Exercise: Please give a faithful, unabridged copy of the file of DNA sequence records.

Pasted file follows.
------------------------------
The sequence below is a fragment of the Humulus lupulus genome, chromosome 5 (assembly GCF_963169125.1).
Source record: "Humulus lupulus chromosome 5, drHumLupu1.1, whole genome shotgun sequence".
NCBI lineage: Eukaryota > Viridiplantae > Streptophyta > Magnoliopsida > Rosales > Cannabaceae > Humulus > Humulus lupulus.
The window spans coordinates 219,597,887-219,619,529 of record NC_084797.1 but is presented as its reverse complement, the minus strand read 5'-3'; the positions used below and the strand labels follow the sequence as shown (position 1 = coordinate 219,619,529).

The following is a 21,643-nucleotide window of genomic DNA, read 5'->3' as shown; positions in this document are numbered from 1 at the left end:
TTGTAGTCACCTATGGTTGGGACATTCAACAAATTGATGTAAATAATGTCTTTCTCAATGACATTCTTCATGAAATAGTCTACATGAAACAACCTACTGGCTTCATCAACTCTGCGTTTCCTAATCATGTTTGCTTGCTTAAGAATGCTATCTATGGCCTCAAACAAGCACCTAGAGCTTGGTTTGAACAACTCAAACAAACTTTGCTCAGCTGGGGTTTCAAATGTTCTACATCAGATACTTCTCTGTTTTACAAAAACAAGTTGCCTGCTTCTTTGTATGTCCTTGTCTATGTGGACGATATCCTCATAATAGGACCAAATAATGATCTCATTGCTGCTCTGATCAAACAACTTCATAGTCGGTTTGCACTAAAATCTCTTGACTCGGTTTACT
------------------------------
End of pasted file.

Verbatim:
The sequence below is a fragment of the Humulus lupulus genome, chromosome 5 (assembly GCF_963169125.1).
Source record: "Humulus lupulus chromosome 5, drHumLupu1.1, whole genome shotgun sequence".
NCBI lineage: Eukaryota > Viridiplantae > Streptophyta > Magnoliopsida > Rosales > Cannabaceae > Humulus > Humulus lupulus.
The window spans coordinates 219,597,887-219,619,529 of record NC_084797.1 but is presented as its reverse complement, the minus strand read 5'-3'; the positions used below and the strand labels follow the sequence as shown (position 1 = coordinate 219,619,529).

The following is a 21,643-nucleotide window of genomic DNA, read 5'->3' as shown; positions in this document are numbered from 1 at the left end:
TTGTAGTCACCTATGGTTGGGACATTCAACAAATTGATGTAAATAATGTCTTTCTCAATGACATTCTTCATGAAATAGTCTACATGAAACAACCTACTGGCTTCATCAACTCTGCGTTTCCTAATCATGTTTGCTTGCTTAAGAATGCTATCTATGGCCTCAAACAAGCACCTAGAGCTTGGTTTGAACAACTCAAACAAACTTTGCTCAGCTGGGGTTTCAAATGTTCTACATCAGATACTTCTCTGTTTTACAAAAACAAGTTGCCTGCTTCTTTGTATGTCCTTGTCTATGTGGACGATATCCTCATAATAGGACCAAATAATGATCTCATTGCTGCTCTGATCAAACAACTTCATAGTCGGTTTGCACTAAAATCTCTTGACTCGGTTTACT